ADVERTISEMENT


ADVERTISEMENT


ADVERTISEMENT


FEATURED JOBS



Share on Facebook
Share on Twitter
Delicious
E-mail this article
Print this Article
advertisement

After a steady decline for the past five years, Charles County crime climbed by 5 percent, with an increase in the number of burglaries, as well as bumps in assault, larceny theft and car theft, according to numbers from the annual Uniform Crime Report.

The county saw 4,115 index crimes in 2013, an uptick from 2013’s number of 3,918, almost 200 more crimes, according to the state annual Uniform Crime Report.

The Uniform Crime Report selects certain crimes, index offenses, to gauge the overall crime trends in the United States. The state data is reported to the FBI. Index offenses encompass murder, rape, robbery, aggravated assault, burglary, larceny theft and motor vehicle theft.

The county reported an almost 15 percent increase in the number of break-ins, which shot up from 614 in 2012 to 704 in 2013, though the numbers of murders and rapes both fell, with three murders in 2013, compared to six in 2012, and 24 rapes in 2013 after 32 in 2012.

Burglaries have historically been an issue for the county, Charles County Sheriff Rex Coffey (D) said.

Coffey said the number of burglaries likely links to the number of abandoned and foreclosed homes in the county. Teenagers will break in to the homes, or others will try and lift the copper wiring and pipes, which can fetch a decent price, he said.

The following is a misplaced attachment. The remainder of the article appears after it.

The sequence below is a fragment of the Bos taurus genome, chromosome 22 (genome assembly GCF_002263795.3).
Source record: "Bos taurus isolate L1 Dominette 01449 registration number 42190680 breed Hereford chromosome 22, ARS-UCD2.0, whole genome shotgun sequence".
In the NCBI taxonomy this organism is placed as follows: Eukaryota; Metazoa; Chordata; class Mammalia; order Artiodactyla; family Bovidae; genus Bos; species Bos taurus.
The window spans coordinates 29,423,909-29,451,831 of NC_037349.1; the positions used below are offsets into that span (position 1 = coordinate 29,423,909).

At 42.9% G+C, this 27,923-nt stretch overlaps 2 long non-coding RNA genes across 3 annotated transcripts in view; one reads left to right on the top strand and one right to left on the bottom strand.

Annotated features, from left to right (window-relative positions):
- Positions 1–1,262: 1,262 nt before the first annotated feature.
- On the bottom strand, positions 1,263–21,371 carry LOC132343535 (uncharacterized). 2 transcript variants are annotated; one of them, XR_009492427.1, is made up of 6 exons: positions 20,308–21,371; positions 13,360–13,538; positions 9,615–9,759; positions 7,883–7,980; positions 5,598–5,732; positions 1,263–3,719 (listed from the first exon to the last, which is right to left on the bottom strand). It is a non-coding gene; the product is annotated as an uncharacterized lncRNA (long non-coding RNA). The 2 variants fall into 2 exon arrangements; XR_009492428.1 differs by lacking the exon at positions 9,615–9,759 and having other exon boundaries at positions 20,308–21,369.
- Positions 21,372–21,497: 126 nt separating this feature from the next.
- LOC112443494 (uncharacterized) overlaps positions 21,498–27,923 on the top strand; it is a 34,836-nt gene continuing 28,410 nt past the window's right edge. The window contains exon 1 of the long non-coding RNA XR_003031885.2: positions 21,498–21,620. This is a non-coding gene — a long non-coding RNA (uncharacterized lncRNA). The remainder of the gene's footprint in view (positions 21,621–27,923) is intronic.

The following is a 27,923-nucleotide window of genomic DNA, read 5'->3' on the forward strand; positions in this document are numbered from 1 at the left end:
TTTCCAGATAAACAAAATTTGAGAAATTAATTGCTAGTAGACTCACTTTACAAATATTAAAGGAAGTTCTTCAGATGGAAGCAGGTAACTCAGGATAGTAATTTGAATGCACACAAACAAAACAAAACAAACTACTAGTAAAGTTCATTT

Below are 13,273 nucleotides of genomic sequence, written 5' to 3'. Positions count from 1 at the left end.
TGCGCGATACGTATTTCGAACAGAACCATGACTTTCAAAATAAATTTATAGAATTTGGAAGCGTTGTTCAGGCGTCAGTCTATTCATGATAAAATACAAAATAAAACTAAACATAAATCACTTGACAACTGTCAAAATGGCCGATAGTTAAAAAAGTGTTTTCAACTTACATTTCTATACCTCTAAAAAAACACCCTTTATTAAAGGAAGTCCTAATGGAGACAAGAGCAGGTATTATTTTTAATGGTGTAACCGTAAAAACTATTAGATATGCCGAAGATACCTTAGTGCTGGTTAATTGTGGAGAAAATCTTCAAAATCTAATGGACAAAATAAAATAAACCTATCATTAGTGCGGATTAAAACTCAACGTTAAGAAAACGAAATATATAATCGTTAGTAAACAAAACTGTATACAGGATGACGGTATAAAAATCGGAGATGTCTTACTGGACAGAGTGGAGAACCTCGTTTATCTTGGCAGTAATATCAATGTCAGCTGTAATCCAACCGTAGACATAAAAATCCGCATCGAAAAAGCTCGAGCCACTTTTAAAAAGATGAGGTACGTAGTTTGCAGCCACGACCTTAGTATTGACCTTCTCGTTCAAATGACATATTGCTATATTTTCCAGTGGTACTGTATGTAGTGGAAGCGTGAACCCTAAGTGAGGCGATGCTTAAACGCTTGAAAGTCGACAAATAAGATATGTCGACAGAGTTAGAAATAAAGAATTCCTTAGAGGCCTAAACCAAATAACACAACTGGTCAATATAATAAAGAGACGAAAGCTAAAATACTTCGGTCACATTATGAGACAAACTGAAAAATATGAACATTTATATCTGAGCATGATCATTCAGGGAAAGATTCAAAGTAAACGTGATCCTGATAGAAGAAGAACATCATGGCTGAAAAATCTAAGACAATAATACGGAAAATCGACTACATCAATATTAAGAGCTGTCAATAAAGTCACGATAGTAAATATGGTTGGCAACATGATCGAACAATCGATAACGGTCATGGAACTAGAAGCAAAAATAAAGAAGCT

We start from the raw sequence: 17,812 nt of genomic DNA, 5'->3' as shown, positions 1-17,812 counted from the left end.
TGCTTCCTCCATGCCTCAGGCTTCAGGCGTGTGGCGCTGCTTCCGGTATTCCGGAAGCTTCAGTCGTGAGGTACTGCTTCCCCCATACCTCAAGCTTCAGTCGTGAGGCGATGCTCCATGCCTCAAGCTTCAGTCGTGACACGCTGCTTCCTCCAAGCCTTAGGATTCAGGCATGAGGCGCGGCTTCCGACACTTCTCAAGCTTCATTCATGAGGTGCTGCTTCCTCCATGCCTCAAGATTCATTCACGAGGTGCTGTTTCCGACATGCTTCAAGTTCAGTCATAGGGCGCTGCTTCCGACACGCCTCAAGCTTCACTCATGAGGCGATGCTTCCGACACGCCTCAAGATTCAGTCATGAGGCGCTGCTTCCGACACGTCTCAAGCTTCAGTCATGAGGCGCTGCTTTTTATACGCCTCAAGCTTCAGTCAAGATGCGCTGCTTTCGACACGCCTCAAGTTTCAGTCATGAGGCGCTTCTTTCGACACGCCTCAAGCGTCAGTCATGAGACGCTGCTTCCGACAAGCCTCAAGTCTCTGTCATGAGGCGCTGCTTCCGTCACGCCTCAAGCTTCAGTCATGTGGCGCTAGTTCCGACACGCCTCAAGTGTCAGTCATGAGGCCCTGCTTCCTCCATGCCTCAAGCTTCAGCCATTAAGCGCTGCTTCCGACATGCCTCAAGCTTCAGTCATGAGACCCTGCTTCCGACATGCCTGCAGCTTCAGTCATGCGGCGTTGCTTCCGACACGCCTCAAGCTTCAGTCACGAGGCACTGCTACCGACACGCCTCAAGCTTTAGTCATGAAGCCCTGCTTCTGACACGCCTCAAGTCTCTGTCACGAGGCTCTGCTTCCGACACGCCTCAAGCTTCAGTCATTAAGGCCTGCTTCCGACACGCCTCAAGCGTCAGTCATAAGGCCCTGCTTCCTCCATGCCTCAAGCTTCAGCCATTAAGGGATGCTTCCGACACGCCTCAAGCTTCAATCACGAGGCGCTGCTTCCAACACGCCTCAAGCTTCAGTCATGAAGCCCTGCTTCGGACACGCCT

Coffey said he is confident the number of break-ins has decreased in occupied homes, though state data do not differentiate.

The number of larceny thefts and motor vehicle thefts rose by roughly 3 percent each.

The county reported 2,631 cases of larceny theft in 2013 compared to 2,543 in 2012. Motor vehicle theft jumped from 186 in 2012 to 192 in 2013.

While assaults rose by 8 percent — from 383 in 2012 to 414 in 2013 — robberies were down by more than 4 percent, with 147 last year compared to 154 in 2012.

“The things we take reports for would never have a report taken for in Prince George’s County,” Coffey said. “Our officers don’t hesitate. We want to have an accurate number, and they’re great about taking reports and following up investigations.”

Since 2009, the county’s crime statistics gradually have fallen. Last year is the first time that crime has seen any increase, though the number still does not rival the number of crimes in previous years.

In 2010, the county saw 4,425 index offenses, which dropped to 4,366 in 2011, and then to 3,918 — a more than 10 percent plunge in 2012.

Thought they are not calculated as index crimes, the number of arsons in the county remained relatively stagnant, with 34 last year, compared to 36 in 2012.

Drug arrests also are not considered an index offense, though the county’s number did rise by more than 9 percent, from 1,103 in 2012 to 1,195 in 2013.

“Compared to the previous year, when the numbers are so low it is hard to continue to overcome,” Coffey said. “This year there will be a decrease in crime, like the five previous years. I think we’re in pretty good shape. I’m pleased.”

jbauer-wolf@somdnews.com